Identifying and reducing in-plane and out-of-plane artifacts in photoacoustic imaging
Due to the COVID-19 crisis measures the PhD defence of Ho Nhu Y Nguyen will take place online.
The PhD defence can be followed by a live stream.
Ho Nhu Y Nguyen is a PhD student in the research group Biomedical Photonic Imaging (BMPI). His supervisor is prof.dr.ir. W. Steenbergen from the Faculty of Science and Technology (TNW).
The occurrence of artifacts is a major challenge in photoacoustic imaging. The artifacts negatively affect the quality and reliability of the images. This thesis focuses on developing new methods for identifying and removing in-plane and out-of-plane artifacts in photoacoustic imaging that offer new advantages to overcome the limitations of the existing methods. The proposed methods in this thesis are experimentally demonstrated in phantoms and in vivo using an ultrasound probe as well as a photoacoustic-ultrasound probe with integrated diode lasers. The demonstration takes advantage of the probe’s cost and compactness over a conventional photoacoustic imaging system showing the potential of the methods for clinical use.
Chapter 2 is a review of the research over the past few years on photoacoustic molecular imaging exploiting endogenous chromophores and exogenous contrast agents. It focuses on spearheading translational efforts to clinics of this imaging technique.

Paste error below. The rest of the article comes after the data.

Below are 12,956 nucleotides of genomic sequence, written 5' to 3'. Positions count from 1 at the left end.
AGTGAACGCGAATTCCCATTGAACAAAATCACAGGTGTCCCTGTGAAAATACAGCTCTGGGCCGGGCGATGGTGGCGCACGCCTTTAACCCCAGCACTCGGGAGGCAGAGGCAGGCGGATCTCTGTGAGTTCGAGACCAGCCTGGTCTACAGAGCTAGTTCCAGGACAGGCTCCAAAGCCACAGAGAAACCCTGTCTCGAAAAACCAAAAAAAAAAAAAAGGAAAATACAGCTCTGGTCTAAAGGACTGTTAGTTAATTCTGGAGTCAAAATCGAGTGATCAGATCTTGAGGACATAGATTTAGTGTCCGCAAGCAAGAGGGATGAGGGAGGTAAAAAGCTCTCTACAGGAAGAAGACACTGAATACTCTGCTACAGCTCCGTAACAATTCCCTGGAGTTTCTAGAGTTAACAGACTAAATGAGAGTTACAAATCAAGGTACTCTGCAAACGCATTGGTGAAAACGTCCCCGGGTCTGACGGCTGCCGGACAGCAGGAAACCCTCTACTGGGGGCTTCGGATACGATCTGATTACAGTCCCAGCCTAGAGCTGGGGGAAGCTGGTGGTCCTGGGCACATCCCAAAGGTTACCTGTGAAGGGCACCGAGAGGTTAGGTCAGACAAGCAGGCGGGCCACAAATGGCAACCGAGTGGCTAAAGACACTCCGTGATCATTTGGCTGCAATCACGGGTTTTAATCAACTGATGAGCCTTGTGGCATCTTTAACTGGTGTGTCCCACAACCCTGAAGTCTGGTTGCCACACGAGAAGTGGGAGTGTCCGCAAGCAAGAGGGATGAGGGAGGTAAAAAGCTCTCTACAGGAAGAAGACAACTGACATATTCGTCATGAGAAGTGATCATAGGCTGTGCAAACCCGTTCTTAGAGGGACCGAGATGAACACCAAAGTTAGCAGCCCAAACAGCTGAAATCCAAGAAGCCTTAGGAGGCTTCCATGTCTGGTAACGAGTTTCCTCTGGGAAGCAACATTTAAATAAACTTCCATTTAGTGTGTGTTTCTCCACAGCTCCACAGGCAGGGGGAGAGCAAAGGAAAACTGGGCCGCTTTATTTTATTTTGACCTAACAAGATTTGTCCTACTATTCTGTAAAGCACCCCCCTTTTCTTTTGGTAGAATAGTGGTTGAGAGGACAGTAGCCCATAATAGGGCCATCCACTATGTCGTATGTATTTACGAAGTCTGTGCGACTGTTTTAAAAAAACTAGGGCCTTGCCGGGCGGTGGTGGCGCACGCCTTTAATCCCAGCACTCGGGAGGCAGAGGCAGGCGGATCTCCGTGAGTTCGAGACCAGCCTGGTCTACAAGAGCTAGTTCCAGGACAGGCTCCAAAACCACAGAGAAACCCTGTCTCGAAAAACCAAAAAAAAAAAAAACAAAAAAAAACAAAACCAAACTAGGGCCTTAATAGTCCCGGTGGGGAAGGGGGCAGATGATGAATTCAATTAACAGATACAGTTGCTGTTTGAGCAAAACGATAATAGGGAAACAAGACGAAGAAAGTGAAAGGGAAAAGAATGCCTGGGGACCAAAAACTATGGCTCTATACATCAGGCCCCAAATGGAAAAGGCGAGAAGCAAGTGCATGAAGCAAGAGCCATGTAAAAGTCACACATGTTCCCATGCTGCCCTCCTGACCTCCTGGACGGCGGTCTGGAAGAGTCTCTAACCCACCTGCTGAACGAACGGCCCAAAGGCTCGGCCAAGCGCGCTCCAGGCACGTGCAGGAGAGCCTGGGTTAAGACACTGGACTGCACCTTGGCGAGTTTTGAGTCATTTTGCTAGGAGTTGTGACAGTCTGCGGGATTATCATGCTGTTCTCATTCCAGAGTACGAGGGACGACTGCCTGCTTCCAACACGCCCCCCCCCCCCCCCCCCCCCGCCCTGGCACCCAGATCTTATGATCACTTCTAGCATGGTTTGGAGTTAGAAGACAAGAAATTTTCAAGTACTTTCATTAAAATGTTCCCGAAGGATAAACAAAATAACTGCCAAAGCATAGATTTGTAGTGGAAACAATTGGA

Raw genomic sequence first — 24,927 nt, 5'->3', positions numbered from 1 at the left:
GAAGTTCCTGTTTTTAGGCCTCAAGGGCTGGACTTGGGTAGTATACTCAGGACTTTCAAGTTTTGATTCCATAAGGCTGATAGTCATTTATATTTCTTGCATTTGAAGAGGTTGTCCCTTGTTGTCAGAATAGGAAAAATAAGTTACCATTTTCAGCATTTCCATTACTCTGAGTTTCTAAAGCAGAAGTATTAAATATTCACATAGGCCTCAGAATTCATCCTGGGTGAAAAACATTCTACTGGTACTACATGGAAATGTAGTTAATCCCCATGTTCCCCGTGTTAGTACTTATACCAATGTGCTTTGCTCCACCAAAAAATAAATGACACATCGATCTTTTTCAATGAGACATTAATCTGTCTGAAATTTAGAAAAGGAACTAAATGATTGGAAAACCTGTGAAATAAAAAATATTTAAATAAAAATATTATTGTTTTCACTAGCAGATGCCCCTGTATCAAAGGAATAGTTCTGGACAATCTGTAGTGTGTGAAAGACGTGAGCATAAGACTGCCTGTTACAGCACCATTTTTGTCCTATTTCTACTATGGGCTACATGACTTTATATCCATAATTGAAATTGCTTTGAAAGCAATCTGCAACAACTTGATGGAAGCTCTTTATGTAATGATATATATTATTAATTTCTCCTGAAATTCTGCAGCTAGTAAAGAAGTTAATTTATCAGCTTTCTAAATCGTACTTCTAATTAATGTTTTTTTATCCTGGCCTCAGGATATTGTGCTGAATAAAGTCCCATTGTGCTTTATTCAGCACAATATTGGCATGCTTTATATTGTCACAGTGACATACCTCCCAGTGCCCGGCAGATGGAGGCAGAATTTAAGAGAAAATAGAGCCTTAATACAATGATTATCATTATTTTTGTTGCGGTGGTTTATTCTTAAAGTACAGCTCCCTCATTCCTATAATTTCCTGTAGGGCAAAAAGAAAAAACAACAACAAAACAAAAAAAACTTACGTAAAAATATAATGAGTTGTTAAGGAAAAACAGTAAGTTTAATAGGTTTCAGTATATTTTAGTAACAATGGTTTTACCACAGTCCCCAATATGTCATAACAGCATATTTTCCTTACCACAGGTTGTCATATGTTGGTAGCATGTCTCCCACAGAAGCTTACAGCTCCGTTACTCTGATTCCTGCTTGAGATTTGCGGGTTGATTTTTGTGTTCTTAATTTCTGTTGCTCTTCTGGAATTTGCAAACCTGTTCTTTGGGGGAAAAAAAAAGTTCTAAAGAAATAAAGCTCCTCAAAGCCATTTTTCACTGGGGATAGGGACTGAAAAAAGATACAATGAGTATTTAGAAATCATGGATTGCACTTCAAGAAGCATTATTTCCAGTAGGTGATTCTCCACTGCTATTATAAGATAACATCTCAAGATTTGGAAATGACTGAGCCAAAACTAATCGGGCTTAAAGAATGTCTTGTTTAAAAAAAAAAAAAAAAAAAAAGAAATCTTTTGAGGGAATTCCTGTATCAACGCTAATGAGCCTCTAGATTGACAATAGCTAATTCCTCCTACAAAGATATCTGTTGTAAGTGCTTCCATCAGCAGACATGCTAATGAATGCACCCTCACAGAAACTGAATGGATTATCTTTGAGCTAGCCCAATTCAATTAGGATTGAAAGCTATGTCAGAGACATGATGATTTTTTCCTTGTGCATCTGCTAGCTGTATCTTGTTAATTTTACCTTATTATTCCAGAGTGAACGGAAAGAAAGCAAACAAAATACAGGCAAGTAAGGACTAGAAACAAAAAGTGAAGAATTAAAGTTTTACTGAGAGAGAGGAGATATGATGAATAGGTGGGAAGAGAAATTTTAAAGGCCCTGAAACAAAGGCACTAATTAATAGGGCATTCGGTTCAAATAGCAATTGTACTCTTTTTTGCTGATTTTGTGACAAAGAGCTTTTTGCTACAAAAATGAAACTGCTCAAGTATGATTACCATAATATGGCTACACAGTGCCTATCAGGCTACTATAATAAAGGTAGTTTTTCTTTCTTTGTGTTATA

Chapter 3 presents a method for identifying and removing in-plane artifacts (reflection artifacts) using multi-wavelength excitation. By imaging the sample with multiple wavelengths, the obtained spectral responses of the image features are used to compare between real image features and reflection artifacts. The method is demonstrated with phantom and in vivo experiments using a handheld photoacoustic probe with 4 different wavelengths.
In Chapter 4, a method for identifying out-of-plane artifacts using axial transducer array displacement is presented. By axially displacing the transducer array, out-of-plane artifacts and in-plane image features are de-correlated revealing the out-of-plane artifacts. This method is then combined with the method for in-plane artifacts of Chapter 3 and experimentally demonstrated.
The method using axial transducer array displacement introduced in Chapter 4 is further exploited in Chapter 5 providing a three-dimensional view of out-of-plane artifacts. The sequence of PA images acquired during the displacement is back-projected elevationally to form a 3D image. The spatial sensitivity of the transducer array is taken into account of the 3D reconstruction.
Chapter 6 proposes a simplified version of the method presented in Chapter 3 when the number of wavelengths is reduced to 2. This Chapter demonstrates the feasibility of identifying reflection artifacts using 2 wavelengths while the original method requires at least 3 wavelengths. It also compares this simplified method with the original one showing new advantages of the simplified method.
Chapter 7 summarizes the work presented in this thesis and discusses the potential work in the future.